Whether Jadhran has any direct involvement with the militant group remains unclear, although Beitemal claimed that intelligence suggested he had tried to broker a deal with IS. “We have been told that Jadhran proposed some reinforcements to ISIS but on the condition that he kept control of the oil ports and fields, but this was rejected,” he said.

IS continues to destabilise the region targeting forces under the Tripoli government, at checkpoints along the coastal road and on the outskirts of Misrata. In the early hours of Sunday morning, three soldiers were shot dead at a checkpoint on the road between Misrata and Sirte.

Since taking over Harawa, IS has established five regular checkpoints on the coastal highway in a public display of the extent of its control.

Harawa is thought to be the first Libyan town that IS had been forced to negotiate with before raising its flag above public buildings. Local resident Haithem said that despite its willingness to fight IS, the town had received no military support and, after the fall of Sirte had been left with no choice but to negotiate a truce.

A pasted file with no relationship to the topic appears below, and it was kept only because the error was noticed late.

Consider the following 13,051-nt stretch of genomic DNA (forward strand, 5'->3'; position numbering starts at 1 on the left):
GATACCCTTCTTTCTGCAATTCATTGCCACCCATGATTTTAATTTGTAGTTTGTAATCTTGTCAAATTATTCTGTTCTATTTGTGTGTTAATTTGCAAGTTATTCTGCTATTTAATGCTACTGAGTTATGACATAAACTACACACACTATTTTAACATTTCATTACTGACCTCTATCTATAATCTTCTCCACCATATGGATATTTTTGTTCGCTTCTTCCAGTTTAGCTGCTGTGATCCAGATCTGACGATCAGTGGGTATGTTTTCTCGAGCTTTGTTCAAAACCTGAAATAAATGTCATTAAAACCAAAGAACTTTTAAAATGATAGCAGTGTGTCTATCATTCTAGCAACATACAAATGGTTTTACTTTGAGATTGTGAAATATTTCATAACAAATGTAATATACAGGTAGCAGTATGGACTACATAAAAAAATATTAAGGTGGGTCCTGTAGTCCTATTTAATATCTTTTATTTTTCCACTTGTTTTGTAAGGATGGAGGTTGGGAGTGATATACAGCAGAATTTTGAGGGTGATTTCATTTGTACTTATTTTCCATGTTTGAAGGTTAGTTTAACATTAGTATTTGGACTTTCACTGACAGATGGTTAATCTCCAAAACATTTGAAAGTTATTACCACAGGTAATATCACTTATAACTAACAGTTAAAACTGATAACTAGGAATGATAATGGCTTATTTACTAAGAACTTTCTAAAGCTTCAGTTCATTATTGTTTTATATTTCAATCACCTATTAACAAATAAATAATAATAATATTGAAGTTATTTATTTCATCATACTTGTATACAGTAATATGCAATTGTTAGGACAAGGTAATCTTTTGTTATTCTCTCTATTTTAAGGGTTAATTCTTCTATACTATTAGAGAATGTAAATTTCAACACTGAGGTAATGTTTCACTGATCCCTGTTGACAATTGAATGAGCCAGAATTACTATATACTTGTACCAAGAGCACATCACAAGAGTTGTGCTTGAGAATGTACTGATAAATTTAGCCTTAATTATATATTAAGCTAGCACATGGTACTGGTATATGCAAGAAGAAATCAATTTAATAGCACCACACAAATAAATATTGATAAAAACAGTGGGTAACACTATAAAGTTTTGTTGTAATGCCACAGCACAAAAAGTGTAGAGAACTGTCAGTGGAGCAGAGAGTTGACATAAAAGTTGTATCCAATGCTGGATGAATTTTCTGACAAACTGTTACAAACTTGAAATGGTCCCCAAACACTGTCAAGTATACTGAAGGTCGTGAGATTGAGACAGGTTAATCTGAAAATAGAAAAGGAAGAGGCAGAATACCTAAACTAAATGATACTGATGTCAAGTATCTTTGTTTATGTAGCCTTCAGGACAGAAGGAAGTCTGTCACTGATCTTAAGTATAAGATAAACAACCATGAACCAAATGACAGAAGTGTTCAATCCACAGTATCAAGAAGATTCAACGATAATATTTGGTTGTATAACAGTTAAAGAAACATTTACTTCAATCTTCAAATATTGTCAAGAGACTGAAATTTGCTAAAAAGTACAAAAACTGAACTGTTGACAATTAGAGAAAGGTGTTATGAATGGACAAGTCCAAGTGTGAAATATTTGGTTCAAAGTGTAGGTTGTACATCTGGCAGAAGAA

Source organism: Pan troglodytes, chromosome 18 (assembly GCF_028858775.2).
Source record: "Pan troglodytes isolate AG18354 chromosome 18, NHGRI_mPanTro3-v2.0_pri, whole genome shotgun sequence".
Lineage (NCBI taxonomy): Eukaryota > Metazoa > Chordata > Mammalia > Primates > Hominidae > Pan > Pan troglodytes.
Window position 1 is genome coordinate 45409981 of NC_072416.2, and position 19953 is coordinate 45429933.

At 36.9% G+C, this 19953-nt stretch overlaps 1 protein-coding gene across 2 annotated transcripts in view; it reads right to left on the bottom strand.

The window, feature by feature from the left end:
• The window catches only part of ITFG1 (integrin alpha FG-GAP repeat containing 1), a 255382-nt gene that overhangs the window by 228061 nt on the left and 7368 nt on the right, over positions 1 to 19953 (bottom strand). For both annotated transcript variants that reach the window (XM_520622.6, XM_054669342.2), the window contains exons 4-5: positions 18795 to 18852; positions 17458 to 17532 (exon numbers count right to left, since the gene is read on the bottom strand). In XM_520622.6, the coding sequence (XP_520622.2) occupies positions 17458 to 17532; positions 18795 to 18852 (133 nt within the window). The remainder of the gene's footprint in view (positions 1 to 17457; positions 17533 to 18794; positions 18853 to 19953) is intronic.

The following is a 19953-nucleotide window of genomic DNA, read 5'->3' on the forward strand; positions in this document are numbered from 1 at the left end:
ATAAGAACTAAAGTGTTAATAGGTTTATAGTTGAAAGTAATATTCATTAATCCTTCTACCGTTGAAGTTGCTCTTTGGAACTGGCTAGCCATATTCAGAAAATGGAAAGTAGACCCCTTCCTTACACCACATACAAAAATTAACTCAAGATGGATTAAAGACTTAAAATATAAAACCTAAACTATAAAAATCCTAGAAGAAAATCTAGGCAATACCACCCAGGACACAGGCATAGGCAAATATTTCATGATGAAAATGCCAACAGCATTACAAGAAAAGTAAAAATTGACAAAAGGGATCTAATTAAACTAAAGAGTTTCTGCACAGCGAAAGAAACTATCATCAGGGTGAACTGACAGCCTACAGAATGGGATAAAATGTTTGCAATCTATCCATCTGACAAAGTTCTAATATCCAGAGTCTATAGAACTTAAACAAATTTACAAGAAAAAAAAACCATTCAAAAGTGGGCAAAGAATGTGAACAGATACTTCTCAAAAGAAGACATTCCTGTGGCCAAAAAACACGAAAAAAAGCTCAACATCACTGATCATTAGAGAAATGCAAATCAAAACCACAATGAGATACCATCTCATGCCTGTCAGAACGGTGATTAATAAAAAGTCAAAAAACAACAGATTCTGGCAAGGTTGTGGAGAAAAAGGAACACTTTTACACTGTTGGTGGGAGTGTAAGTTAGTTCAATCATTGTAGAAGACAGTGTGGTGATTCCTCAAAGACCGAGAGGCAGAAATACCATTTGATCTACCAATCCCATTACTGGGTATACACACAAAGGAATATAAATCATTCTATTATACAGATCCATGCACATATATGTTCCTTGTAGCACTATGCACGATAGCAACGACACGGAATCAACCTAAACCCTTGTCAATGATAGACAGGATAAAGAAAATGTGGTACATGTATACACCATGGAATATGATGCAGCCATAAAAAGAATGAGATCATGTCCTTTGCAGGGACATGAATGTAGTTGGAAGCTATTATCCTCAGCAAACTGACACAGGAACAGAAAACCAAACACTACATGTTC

Heavily-armed militants entered the town after negotiations were completed, handing back three prisoners from Harawa that were seized during previous clashes, as a “goodwill gesture” intended to encourage the tribal elders to hand over local fighters who killed IS members in two rounds of clashes. Preaching at the town’s main mosque, IS instructed people not to raise the Libyan flag of independence and said that members of the police and army should resign and sign recantations.

Any security and protection would now be provided by the militants themselves, Haithem said.